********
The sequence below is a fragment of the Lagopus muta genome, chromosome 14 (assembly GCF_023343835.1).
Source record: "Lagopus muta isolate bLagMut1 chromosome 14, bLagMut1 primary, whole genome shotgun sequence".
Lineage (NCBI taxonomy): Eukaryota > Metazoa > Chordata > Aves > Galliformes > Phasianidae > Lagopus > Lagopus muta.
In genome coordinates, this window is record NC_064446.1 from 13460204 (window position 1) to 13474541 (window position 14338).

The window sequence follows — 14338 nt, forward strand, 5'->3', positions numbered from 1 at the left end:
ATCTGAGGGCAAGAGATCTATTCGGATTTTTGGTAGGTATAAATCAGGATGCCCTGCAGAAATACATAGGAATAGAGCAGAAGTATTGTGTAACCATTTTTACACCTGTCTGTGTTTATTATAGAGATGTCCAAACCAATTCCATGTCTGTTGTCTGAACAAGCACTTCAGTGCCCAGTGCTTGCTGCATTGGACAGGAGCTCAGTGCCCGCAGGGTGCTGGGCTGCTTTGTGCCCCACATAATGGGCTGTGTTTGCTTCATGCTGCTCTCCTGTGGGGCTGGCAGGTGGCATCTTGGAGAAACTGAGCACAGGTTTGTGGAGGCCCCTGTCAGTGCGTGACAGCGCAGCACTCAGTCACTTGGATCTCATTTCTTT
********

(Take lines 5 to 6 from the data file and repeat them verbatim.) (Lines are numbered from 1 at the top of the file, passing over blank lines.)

The window sequence follows — 14338 nt, forward strand, 5'->3', positions numbered from 1 at the left end:
ATCTGAGGGCAAGAGATCTATTCGGATTTTTGGTAGGTATAAATCAGGATGCCCTGCAGAAATACATAGGAATAGAGCAGAAGTATTGTGTAACCATTTTTACACCTGTCTGTGTTTATTATAGAGATGTCCAAACCAATTCCATGTCTGTTGTCTGAACAAGCACTTCAGTGCCCAGTGCTTGCTGCATTGGACAGGAGCTCAGTGCCCGCAGGGTGCTGGGCTGCTTTGTGCCCCACATAATGGGCTGTGTTTGCTTCATGCTGCTCTCCTGTGGGGCTGGCAGGTGGCATCTTGGAGAAACTGAGCACAGGTTTGTGGAGGCCCCTGTCAGTGCGTGACAGCGCAGCACTCAGTCACTTGGATCTCATTTCTTT